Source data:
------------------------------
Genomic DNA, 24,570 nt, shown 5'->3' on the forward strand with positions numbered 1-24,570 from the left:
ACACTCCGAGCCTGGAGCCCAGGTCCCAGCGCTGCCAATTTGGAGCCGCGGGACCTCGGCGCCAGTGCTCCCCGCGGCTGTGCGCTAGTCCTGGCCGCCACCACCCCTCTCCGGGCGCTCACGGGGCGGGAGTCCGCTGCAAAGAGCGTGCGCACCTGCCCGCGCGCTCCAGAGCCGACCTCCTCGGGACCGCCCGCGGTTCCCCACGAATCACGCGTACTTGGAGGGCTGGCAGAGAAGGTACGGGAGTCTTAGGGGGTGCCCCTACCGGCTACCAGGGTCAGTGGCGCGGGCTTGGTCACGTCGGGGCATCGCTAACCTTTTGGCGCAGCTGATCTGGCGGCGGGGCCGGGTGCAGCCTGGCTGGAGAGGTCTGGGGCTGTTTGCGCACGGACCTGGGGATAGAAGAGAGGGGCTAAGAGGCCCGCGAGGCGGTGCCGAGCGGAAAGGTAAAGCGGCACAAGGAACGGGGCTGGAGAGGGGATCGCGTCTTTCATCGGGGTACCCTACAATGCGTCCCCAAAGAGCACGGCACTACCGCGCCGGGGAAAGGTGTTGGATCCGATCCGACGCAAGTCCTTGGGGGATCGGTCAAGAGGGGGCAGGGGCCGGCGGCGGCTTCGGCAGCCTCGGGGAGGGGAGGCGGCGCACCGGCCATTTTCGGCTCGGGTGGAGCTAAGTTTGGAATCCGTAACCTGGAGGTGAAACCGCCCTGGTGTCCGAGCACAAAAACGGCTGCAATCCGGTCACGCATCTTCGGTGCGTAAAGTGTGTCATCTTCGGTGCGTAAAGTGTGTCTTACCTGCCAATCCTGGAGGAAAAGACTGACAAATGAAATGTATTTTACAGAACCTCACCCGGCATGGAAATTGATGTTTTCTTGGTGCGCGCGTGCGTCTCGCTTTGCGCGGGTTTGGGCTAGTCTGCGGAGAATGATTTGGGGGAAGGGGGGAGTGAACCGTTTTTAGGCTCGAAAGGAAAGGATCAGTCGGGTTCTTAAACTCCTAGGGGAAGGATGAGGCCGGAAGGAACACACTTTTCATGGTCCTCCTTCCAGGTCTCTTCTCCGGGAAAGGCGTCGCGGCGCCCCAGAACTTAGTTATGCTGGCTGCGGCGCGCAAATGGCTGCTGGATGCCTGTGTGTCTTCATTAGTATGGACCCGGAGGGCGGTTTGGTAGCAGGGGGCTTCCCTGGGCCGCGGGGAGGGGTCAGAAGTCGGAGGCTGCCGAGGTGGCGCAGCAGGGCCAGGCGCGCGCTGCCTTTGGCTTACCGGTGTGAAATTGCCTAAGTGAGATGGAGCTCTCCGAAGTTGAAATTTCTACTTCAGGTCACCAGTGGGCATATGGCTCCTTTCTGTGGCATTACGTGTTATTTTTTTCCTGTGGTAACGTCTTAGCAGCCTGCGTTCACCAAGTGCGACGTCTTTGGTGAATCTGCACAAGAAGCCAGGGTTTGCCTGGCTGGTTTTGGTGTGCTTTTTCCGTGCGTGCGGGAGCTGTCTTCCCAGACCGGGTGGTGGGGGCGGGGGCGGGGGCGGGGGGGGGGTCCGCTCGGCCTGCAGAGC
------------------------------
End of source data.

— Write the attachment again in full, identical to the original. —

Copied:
Genomic DNA, 24,570 nt, shown 5'->3' on the forward strand with positions numbered 1-24,570 from the left:
ACACTCCGAGCCTGGAGCCCAGGTCCCAGCGCTGCCAATTTGGAGCCGCGGGACCTCGGCGCCAGTGCTCCCCGCGGCTGTGCGCTAGTCCTGGCCGCCACCACCCCTCTCCGGGCGCTCACGGGGCGGGAGTCCGCTGCAAAGAGCGTGCGCACCTGCCCGCGCGCTCCAGAGCCGACCTCCTCGGGACCGCCCGCGGTTCCCCACGAATCACGCGTACTTGGAGGGCTGGCAGAGAAGGTACGGGAGTCTTAGGGGGTGCCCCTACCGGCTACCAGGGTCAGTGGCGCGGGCTTGGTCACGTCGGGGCATCGCTAACCTTTTGGCGCAGCTGATCTGGCGGCGGGGCCGGGTGCAGCCTGGCTGGAGAGGTCTGGGGCTGTTTGCGCACGGACCTGGGGATAGAAGAGAGGGGCTAAGAGGCCCGCGAGGCGGTGCCGAGCGGAAAGGTAAAGCGGCACAAGGAACGGGGCTGGAGAGGGGATCGCGTCTTTCATCGGGGTACCCTACAATGCGTCCCCAAAGAGCACGGCACTACCGCGCCGGGGAAAGGTGTTGGATCCGATCCGACGCAAGTCCTTGGGGGATCGGTCAAGAGGGGGCAGGGGCCGGCGGCGGCTTCGGCAGCCTCGGGGAGGGGAGGCGGCGCACCGGCCATTTTCGGCTCGGGTGGAGCTAAGTTTGGAATCCGTAACCTGGAGGTGAAACCGCCCTGGTGTCCGAGCACAAAAACGGCTGCAATCCGGTCACGCATCTTCGGTGCGTAAAGTGTGTCATCTTCGGTGCGTAAAGTGTGTCTTACCTGCCAATCCTGGAGGAAAAGACTGACAAATGAAATGTATTTTACAGAACCTCACCCGGCATGGAAATTGATGTTTTCTTGGTGCGCGCGTGCGTCTCGCTTTGCGCGGGTTTGGGCTAGTCTGCGGAGAATGATTTGGGGGAAGGGGGGAGTGAACCGTTTTTAGGCTCGAAAGGAAAGGATCAGTCGGGTTCTTAAACTCCTAGGGGAAGGATGAGGCCGGAAGGAACACACTTTTCATGGTCCTCCTTCCAGGTCTCTTCTCCGGGAAAGGCGTCGCGGCGCCCCAGAACTTAGTTATGCTGGCTGCGGCGCGCAAATGGCTGCTGGATGCCTGTGTGTCTTCATTAGTATGGACCCGGAGGGCGGTTTGGTAGCAGGGGGCTTCCCTGGGCCGCGGGGAGGGGTCAGAAGTCGGAGGCTGCCGAGGTGGCGCAGCAGGGCCAGGCGCGCGCTGCCTTTGGCTTACCGGTGTGAAATTGCCTAAGTGAGATGGAGCTCTCCGAAGTTGAAATTTCTACTTCAGGTCACCAGTGGGCATATGGCTCCTTTCTGTGGCATTACGTGTTATTTTTTTCCTGTGGTAACGTCTTAGCAGCCTGCGTTCACCAAGTGCGACGTCTTTGGTGAATCTGCACAAGAAGCCAGGGTTTGCCTGGCTGGTTTTGGTGTGCTTTTTCCGTGCGTGCGGGAGCTGTCTTCCCAGACCGGGTGGTGGGGGCGGGGGCGGGGGCGGGGGGGGGGTCCGCTCGGCCTGCAGAGC